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Abstract

Dr. Nawal El Saadawi, an Arab feminist, playwright, novelist, and thinker, has been one of the most controversial literary figures in Arab contemporary literature. In this paper, I examine El Saadawi’s 1984 play Twelve Women in A Cell in light of the ongoing political dissidence that gave birth to the recent Arab Spring and its intricate relation to feminist dissidence. The play published twenty-eight years ago, deals with a bizarre situation that surprisingly and sadly, is still relevant to women’s struggle within Arab-Islamic hegemony. The cell that hosts twelve Egyptian women, in El Saadawi’s play, becomes the Arabic Islamic patriarchal world, within which these women struggle as their ultimate goal becomes survival. The cell hosts many types of women like a university professor, a prostitute, an atheist, and a fundamentalist Muslim, who only have their femaleness as the common ground on which they can salvage existence and their salvation.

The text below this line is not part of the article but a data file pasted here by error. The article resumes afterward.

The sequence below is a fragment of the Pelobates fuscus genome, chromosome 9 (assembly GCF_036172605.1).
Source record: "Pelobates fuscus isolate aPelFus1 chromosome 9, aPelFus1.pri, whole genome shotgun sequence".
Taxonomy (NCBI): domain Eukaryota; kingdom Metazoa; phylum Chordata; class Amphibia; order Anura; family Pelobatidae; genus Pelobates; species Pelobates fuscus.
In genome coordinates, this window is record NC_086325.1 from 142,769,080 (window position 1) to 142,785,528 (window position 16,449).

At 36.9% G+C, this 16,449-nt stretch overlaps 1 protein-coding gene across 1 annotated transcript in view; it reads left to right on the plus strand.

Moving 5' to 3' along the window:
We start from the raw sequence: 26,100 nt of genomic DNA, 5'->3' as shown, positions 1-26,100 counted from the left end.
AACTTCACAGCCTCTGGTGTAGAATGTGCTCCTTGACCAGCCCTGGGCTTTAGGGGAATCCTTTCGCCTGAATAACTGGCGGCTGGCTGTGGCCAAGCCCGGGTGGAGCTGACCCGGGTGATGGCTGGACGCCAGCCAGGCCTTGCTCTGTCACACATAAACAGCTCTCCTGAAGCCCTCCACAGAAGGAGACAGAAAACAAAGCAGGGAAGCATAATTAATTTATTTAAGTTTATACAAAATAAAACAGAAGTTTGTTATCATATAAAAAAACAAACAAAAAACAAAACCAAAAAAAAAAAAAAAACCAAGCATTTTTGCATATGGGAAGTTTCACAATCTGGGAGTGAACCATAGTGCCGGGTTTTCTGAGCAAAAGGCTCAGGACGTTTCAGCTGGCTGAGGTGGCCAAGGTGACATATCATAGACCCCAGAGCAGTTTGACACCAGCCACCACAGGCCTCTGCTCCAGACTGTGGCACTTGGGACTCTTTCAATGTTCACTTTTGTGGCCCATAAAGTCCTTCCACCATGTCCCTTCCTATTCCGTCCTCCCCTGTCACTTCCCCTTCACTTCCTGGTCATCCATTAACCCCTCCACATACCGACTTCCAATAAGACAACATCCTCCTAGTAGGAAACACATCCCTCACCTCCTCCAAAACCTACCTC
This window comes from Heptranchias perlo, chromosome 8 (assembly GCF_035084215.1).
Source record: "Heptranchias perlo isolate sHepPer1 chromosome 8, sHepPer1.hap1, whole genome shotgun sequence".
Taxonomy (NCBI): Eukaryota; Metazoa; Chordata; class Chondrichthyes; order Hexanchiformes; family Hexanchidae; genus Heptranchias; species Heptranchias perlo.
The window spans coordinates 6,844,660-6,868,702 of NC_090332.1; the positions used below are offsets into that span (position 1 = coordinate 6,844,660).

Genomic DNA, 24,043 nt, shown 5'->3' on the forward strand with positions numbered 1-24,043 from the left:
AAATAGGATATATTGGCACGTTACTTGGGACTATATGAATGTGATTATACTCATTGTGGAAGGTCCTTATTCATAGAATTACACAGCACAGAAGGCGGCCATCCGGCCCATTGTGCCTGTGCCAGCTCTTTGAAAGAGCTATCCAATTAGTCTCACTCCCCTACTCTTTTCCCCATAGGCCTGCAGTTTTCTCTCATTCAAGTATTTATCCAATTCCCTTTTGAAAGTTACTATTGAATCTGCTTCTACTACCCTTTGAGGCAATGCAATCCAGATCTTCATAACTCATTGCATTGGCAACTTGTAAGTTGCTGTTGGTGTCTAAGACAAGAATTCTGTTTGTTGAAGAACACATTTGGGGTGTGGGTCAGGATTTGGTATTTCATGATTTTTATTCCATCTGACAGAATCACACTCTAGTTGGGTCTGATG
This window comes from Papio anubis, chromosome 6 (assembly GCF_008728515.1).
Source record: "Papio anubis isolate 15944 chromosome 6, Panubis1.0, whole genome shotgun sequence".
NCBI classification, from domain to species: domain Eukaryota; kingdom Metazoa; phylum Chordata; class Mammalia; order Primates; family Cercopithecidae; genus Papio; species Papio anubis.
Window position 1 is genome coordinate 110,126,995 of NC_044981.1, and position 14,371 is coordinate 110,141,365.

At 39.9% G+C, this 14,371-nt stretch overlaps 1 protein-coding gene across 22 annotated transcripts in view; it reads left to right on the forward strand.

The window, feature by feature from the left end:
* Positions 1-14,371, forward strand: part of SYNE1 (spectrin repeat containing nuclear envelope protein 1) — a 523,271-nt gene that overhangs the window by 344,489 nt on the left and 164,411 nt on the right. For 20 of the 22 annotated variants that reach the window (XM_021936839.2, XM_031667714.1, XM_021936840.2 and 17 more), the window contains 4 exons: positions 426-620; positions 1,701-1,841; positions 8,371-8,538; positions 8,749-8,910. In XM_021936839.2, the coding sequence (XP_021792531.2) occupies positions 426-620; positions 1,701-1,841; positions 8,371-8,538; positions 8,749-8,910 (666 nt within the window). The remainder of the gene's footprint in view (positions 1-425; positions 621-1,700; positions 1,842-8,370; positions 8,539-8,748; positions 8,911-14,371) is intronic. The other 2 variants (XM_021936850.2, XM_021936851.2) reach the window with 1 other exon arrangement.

Note on the Author

Ebtehal Al-Khateeb, Kuwait University, College of Art, Keifan, Kuwait

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